In a past study, LinkedIn researchers suggest that people being less than truthful on their platform has more to do with maintaining their professional image than anything else. Younger Americans were the most protective of their work image. Millennials were twice as likely to lie about being fired on their profile, and 70% said they'd go out of their way to hide a layoff. Workplace experts interviewed for the study also thought that Millennials' tendency to project a curated image of themselves on social media has leaked into how they present themselves online professionally.

Pro Tip! Dishonesty isn't a great way to begin a working relationship; if a prospective employer raises questions about how your last job ended, just focus on the positive, like what you learned from the experience.

An infographic showing how industry and previous role impacted finding a new job

Finding a job within a month became less likely between April and June 2022. While 20% of those laid off in April found work within a month, that was only the case for 15% of those laid off in May. Only 10% of those laid off in June have found new work at all. Those within the marketing and energy sectors had the best chance of finding work within one month of being laid off. By role, salespeople, data analysts, and data scientists had the highest likelihood.

Bouncing back from a job loss can take a while, and the reasons are often complex. On top of the search for a new position (which can be grueling), the emotional toll of the loss can cause health issues that make it hard to feel motivated, like high stress, anxiety, and depression. The longer it takes to get back on your feet, the harder it can be to keep looking. If you find yourself in that difficult position, take care of yourself and stay positive; your next gig could be right around the corner.

Tips of the Trade

Recruiters and hiring managers are often tasked with laying employees off and seeking new ones. We asked them how they handle letting people go, what their strategies are for finding new candidates, and what qualities they look for in a new hire.

An infographic showing tech recruiters' and managers' perspective on layoffs

One in five recruiters and managers said they expect a workforce reduction in the next six months, leaving them with the impending task of breaking the news to employees. Over 75% of those surveyed felt communicating clearly and positively helped ease the burden on affected employees. Understanding the exact details of the layoff is crucial, whether it's severance amount, payment timing, length of continued benefits, or the complex contracts they must sign to receive them.

For those recovering from a layoff and looking for their next job, understanding what a tech recruiter or hiring manager is looking for (and where they're looking) can help. Online job boards like Glassdoor and Indeed were the most popular methods for finding job candidates, as reported by 29% of respondents. Another top resource was LinkedIn, whose social media platform format can help lend helpful context to a resume.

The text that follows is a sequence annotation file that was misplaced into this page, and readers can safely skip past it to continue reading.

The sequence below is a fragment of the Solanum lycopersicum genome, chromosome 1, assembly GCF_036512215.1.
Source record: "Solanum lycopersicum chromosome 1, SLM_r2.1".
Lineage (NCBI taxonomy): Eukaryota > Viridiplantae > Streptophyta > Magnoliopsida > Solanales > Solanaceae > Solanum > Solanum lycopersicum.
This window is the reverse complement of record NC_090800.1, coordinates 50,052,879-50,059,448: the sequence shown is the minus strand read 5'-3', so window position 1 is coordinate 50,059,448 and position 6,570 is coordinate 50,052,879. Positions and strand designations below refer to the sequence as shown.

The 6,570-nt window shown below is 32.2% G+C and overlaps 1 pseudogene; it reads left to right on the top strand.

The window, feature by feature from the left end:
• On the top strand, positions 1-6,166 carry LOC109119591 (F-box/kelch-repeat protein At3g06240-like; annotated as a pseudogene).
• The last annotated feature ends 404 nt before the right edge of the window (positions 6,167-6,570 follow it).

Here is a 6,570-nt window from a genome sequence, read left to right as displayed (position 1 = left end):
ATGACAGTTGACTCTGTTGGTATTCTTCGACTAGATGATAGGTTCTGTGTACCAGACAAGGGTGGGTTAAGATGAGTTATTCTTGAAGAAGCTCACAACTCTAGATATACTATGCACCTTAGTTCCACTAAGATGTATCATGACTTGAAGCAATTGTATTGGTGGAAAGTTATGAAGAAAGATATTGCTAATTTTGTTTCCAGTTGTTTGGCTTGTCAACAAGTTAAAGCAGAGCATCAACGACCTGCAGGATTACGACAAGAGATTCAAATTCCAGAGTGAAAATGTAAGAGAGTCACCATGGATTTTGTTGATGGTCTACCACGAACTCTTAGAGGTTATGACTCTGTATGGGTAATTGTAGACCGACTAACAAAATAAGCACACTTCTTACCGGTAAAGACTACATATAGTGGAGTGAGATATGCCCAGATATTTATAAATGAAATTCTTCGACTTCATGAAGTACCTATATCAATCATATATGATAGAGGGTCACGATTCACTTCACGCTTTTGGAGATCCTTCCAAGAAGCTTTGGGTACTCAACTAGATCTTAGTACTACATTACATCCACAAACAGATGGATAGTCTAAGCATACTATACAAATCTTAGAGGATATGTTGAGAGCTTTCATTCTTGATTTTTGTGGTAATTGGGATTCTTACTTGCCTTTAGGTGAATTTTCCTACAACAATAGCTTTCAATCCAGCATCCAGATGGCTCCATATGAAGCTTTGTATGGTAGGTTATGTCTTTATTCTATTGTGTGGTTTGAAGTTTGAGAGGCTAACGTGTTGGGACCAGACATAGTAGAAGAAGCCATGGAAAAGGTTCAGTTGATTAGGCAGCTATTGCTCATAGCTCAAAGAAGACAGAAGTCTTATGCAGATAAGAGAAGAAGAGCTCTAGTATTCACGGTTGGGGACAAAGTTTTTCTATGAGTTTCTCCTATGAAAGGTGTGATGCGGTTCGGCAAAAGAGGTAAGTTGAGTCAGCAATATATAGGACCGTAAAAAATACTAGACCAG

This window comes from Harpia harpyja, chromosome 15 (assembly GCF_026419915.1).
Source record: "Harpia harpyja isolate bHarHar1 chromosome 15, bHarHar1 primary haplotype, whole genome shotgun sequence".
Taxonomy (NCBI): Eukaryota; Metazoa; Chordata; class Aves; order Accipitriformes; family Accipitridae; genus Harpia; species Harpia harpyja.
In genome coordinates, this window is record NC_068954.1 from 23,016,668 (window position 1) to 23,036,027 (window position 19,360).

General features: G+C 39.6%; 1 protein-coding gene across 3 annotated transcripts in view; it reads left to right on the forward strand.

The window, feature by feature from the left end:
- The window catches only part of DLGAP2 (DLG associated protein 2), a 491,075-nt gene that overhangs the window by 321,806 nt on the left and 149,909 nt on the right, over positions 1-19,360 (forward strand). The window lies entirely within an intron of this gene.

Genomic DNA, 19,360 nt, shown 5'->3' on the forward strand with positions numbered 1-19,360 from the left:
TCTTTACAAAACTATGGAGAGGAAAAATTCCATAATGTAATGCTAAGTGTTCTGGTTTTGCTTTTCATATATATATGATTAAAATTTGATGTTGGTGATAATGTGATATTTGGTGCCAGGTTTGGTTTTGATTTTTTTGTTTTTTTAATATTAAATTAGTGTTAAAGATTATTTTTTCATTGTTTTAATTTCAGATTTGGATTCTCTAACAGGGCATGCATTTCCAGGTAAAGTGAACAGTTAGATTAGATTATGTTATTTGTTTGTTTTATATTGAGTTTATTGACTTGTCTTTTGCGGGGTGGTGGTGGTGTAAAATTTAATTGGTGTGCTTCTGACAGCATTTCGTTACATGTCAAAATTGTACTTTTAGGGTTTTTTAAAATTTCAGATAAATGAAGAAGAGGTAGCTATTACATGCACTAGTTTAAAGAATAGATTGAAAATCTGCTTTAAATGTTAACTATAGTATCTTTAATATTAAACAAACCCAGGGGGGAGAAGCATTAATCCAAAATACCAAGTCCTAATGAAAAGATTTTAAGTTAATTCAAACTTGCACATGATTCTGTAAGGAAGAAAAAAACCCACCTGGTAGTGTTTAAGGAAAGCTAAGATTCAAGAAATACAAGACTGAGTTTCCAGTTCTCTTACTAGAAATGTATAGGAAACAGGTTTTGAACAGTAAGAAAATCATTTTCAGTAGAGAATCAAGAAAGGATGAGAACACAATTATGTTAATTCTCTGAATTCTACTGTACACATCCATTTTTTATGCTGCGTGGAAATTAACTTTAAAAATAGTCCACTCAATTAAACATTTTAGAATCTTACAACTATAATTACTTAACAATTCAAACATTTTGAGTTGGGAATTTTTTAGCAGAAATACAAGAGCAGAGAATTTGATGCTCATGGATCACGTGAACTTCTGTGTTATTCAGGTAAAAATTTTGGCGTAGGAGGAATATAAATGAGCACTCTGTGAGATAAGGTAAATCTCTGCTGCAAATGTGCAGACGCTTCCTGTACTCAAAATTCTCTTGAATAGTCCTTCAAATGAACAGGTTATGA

Those looking to fit in at a new tech company would do well to highlight their adaptability and eagerness to work with and learn from others – the top qualities hiring managers said they look for are a continuous desire to learn and a readiness for teamwork. It also might help to hone your Python expertise since more than half of respondents noted it as the most hireable skill.

Bouncing Back Successfully

As the tech startup world cut its workforce in recent months – especially in the finance, retail, and infrastructure industries – laid-off workers struggled to find new work quickly. It took many as long as three months to secure a new job (longer than most severance packages.) While those who lost jobs dealing with data and sales bounced back the fastest, we discovered helpful resume and interview tips for anyone looking to work for a tech startup: highlighting an eagerness to learn and an ability to work well with others can help candidates stand out. And perhaps a Python course while looking for a new job couldn't hurt.


For this study, we leveraged data from in order to analyze tech startup layoffs in the U.S. from March 2020 to June 2021. In particular, we focused on the total number of startups conducting layoffs in each industry and the number/percentage of employees that were laid off. Where possible, we gathered information on the particular employees that were laid off and looked into their LinkedIn profiles to see how fast they bounced back to work. In total, our data was based on 586 tech startups and 917 specific employees that were laid off. No statistical testing was performed on this data, so the above claims are based on means alone.For this study, we also surveyed 344 tech professionals with hiring capabilities.